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Engineered Hardwood Is the Best Option for Basement Apartments

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Adding more living space to your home can be as simple as converting your basement or garage into an apartment or office. The job is even easier if the garage or basement is already climate controlled. Hardwood flooring can go a long way towards making it feel like an actual room of your house. However, you should be careful about adding hardwood floor to a basement apartment. Basements, especially ones that are partially underground, are susceptible to wild fluctuations in humidity and temperature. They’re also more likely to flood. That flooding can come from storms or even from plumbing issues. Whatever the case may be, you need to pick the hardwood that is most likely to resist damage from moisture and temperature. That hardwood is engineered hardwood.

 

Why Engineered Hardwood?

 Engineered hardwood flooring is made by pressing several layers of wood together. Typically, the wood has a firm base layer that provides rigidity to the plank. Then, it incorporates several thin layers of a less expensive hardwood. It could even be a softwood. The wood is typically stacked with perpendicular grains to increase the strength. The top layer is a veneer of the hardwood that you actually want to see. For example, a red oak engineered plank might have several layers of thin white oak with a top layer of red oak.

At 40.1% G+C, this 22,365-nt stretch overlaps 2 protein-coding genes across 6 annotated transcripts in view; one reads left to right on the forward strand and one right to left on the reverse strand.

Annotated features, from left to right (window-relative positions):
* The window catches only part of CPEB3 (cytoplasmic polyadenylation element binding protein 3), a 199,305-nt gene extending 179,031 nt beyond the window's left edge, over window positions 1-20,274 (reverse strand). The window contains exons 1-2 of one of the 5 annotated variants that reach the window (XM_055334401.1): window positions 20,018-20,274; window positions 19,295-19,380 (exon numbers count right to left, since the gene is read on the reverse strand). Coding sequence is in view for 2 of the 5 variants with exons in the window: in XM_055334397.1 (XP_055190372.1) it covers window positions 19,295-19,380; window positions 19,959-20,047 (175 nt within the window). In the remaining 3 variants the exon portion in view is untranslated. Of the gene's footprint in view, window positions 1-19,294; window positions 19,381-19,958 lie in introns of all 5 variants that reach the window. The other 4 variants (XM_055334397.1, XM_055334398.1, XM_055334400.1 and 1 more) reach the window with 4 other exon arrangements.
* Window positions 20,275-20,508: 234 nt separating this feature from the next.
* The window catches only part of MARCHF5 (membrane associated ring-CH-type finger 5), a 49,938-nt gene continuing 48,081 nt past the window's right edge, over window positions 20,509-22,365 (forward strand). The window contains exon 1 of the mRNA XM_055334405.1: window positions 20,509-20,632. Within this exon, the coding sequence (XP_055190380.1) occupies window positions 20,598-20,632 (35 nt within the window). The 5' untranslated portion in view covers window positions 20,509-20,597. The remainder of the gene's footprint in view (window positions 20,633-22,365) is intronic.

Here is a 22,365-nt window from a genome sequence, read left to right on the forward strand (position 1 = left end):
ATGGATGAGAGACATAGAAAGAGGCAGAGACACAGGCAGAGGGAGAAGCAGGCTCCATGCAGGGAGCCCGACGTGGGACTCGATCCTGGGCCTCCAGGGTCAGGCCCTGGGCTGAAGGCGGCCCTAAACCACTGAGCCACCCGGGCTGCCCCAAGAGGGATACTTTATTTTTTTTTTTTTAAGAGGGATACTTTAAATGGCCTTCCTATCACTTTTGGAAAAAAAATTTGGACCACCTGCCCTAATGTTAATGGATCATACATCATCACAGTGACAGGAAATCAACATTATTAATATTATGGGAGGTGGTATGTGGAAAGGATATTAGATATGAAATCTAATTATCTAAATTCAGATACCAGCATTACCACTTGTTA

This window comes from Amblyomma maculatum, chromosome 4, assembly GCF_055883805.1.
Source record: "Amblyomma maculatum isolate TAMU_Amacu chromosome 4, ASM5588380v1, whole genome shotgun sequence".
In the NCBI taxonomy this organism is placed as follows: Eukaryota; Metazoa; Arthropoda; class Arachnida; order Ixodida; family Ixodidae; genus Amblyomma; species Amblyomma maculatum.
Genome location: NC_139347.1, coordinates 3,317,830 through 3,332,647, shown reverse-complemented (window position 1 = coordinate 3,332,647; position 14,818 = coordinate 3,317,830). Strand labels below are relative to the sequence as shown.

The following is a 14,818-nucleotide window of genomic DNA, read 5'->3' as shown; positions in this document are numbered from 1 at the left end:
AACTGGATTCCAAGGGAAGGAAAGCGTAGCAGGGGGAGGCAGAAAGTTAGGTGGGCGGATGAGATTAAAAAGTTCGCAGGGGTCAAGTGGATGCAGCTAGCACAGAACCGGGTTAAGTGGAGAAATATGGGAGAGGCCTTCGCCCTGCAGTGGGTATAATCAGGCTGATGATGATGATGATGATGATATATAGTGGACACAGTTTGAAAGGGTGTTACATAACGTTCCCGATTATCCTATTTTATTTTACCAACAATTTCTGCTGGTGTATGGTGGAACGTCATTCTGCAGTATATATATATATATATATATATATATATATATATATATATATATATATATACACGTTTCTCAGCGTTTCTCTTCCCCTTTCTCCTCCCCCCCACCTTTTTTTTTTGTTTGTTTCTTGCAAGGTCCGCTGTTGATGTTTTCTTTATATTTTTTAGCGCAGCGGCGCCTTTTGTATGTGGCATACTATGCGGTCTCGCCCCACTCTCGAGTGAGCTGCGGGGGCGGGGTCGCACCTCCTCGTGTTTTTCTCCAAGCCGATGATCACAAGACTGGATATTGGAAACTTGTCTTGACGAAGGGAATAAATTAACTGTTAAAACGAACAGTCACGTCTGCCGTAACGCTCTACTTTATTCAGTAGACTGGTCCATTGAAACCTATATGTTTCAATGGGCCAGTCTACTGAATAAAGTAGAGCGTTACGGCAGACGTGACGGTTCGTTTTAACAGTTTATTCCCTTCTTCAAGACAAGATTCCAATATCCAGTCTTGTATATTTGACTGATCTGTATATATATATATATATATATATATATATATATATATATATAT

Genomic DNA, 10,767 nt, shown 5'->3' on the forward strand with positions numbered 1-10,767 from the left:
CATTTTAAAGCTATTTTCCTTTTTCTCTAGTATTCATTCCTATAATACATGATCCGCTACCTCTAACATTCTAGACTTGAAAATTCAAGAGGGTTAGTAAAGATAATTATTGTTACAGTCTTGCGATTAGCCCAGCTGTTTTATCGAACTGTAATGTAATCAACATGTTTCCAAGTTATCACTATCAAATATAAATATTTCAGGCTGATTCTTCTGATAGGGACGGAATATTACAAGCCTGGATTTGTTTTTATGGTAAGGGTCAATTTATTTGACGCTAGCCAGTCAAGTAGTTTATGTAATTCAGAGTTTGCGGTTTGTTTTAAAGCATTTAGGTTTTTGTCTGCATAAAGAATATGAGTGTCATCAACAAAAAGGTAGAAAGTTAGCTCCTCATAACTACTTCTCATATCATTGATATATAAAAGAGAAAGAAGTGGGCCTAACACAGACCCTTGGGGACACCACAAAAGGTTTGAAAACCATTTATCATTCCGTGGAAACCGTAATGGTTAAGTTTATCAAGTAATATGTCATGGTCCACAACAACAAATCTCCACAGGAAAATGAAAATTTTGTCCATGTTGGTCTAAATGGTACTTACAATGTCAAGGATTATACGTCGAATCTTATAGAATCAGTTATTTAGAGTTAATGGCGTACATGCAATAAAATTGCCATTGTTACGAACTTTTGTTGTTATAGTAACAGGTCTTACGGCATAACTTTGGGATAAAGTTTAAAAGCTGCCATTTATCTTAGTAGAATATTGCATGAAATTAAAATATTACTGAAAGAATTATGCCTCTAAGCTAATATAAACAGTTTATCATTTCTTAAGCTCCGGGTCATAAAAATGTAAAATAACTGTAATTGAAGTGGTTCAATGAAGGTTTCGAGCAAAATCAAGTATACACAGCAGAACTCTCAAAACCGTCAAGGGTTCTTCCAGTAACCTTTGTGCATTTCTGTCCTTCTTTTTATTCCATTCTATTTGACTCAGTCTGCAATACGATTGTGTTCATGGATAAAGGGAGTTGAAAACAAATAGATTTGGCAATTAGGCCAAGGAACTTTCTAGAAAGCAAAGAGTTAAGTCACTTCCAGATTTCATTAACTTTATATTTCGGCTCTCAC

Engineered hardwood will be more resistant to cupping than solid hardwood. Cupping occurs when the planks absorb moisture over time and then dry out. The edges tend to curl upwards while the center does not; that’s why it’s called cupping. This can result in an uneven floor. Sanding is the most effective way to remedy the cupping, but if that’s done before the floor is completely dry, it can cause the center to then bow upwards. Also, stripping and sanding your entire floor is expensive, messy, and time-consuming. It’s best to just avoid cupping in the first place.

The layers of wood, glue, and the alternating directions of the grain will help engineered hardwood resist cupping.

 

Floating Floors

 Lastly, engineered hardwood is preferable for basement and garage installation because the floors of those spaces are often concrete. When the floor is concrete, you can’t nail down solid hardwood planks. The planks will need to be attached to one another and glued to the floor. This is called a floating floor. Engineered hardwood is much more effective as a floating floor.

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